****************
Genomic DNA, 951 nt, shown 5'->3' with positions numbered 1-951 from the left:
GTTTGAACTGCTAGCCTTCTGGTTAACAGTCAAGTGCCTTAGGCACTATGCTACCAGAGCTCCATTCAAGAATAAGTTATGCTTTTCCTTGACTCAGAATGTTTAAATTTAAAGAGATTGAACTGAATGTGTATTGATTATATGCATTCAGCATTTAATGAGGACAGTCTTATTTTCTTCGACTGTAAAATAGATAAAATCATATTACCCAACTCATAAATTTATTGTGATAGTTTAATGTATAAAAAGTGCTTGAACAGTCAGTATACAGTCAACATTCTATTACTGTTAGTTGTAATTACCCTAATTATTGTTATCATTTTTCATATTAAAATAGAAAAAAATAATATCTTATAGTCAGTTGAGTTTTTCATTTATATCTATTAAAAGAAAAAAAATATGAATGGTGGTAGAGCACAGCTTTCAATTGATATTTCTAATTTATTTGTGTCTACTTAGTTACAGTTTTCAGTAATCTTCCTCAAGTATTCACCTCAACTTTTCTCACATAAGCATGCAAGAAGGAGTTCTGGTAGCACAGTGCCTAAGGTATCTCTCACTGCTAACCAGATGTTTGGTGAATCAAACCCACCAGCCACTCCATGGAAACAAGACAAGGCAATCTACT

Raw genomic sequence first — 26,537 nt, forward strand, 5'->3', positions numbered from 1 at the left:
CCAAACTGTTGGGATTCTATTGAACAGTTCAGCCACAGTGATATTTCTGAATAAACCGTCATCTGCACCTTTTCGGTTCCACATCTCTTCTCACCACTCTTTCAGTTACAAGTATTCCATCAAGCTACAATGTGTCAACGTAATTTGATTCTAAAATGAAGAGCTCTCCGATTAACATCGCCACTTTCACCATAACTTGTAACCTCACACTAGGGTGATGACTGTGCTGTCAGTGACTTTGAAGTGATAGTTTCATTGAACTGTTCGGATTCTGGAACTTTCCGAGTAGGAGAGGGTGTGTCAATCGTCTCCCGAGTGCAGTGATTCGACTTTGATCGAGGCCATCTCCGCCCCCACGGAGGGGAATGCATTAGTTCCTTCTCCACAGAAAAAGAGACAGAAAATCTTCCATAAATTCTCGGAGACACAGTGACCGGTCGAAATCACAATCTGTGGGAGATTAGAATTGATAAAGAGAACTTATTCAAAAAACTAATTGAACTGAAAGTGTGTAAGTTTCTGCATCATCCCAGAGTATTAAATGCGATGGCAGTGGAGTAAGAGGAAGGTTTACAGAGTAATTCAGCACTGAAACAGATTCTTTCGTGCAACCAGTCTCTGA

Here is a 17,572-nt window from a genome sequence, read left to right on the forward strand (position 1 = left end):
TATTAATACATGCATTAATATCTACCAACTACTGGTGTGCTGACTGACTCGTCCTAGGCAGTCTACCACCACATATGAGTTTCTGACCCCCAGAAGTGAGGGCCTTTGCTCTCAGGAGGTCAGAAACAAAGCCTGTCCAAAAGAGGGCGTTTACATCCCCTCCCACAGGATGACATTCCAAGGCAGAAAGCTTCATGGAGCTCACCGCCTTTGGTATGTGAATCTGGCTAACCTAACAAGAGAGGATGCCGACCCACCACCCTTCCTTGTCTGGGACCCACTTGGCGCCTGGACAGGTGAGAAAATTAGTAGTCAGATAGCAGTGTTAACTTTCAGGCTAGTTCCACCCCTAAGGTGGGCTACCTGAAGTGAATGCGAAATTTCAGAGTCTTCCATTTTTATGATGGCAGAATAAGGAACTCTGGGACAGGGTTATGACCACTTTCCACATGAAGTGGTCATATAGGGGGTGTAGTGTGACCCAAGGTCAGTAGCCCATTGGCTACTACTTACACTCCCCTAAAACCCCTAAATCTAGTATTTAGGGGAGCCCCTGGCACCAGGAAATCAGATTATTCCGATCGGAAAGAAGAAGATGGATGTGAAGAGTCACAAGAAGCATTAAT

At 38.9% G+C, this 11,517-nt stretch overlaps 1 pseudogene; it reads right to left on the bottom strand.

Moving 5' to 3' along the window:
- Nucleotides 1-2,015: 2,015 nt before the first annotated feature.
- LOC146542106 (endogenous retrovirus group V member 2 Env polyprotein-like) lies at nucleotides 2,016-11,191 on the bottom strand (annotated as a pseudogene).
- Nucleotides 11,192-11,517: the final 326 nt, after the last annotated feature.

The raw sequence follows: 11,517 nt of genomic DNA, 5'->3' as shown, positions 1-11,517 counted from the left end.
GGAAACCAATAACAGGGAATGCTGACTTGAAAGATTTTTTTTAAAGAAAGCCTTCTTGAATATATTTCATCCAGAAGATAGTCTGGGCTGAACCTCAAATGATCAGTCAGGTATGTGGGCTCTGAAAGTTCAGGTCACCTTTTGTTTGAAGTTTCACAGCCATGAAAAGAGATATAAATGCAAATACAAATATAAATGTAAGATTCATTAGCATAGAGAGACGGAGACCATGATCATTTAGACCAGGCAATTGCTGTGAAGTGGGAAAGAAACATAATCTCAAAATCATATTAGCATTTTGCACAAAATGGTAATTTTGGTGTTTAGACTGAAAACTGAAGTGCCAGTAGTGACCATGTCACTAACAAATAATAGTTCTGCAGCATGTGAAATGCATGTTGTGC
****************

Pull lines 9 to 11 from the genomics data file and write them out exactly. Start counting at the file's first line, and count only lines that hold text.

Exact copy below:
- Nucleotides 1-2,015: 2,015 nt before the first annotated feature.
- LOC146542106 (endogenous retrovirus group V member 2 Env polyprotein-like) lies at nucleotides 2,016-11,191 on the bottom strand (annotated as a pseudogene).
- Nucleotides 11,192-11,517: the final 326 nt, after the last annotated feature.